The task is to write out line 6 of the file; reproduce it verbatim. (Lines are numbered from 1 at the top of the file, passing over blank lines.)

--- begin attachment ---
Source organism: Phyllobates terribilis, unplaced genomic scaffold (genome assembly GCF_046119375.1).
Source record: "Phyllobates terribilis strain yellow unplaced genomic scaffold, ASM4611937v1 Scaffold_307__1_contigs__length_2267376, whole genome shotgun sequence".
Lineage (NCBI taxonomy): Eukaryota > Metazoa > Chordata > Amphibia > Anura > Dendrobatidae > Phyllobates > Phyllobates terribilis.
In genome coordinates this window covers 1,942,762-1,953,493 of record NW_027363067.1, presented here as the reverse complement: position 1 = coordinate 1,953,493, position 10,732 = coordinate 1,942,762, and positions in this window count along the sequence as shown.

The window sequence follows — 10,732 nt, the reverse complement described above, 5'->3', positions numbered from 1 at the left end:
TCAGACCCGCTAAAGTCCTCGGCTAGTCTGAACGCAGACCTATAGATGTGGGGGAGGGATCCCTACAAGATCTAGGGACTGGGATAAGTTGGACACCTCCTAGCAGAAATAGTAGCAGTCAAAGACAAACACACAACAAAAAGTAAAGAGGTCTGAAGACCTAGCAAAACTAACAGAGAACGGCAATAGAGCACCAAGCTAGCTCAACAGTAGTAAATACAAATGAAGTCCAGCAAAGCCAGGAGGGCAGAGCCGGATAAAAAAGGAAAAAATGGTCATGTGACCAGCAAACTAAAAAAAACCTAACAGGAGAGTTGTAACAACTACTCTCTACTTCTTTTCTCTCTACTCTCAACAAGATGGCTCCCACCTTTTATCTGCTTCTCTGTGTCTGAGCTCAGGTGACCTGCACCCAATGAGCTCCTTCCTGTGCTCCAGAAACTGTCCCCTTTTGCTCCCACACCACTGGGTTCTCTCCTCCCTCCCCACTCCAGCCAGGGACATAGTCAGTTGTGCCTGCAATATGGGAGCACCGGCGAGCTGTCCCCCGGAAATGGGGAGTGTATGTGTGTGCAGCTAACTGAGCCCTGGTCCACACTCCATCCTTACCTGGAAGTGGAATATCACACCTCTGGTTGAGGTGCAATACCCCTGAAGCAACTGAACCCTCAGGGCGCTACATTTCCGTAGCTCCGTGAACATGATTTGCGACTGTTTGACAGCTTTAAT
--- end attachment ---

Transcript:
TCAGACCCGCTAAAGTCCTCGGCTAGTCTGAACGCAGACCTATAGATGTGGGGGAGGGATCCCTACAAGATCTAGGGACTGGGATAAGTTGGACACCTCCTAGCAGAAATAGTAGCAGTCAAAGACAAACACACAACAAAAAGTAAAGAGGTCTGAAGACCTAGCAAAACTAACAGAGAACGGCAATAGAGCACCAAGCTAGCTCAACAGTAGTAAATACAAATGAAGTCCAGCAAAGCCAGGAGGGCAGAGCCGGATAAAAAAGGAAAAAATGGTCATGTGACCAGCAAACTAAAAAAAACCTAACAGGAGAGTTGTAACAACTACTCTCTACTTCTTTTCTCTCTACTCTCAACAAGATGGCTCCCACCTTTTATCTGCTTCTCTGTGTCTGAGCTCAGGTGACCTGCACCCAATGAGCTCCTTCCTGTGCTCCAGAAACTGTCCCCTTTTGCTCCCACACCACTGGGTTCTCTCCTCCCTCCCCACTCCAGCCAGGGACATAGTCAGTTGTGCCTGCAATATGGGAGCACCGGCGAGCTGTCCCCCGGAAATGGGGAGTGTATGTGTGTGCAGCTAACTGAGCCCTGGTCCACACTCCATCCTTACCTGGAAGTGGAATATCACACCTCTGGTTGAGGTGCAATACCCCTGAAGCAACTGAACCCTCAGGGCGCTACATTTCCGTAGCTCCGTGAACATGATTTGCGACTGTTTGACAGCTTTAAT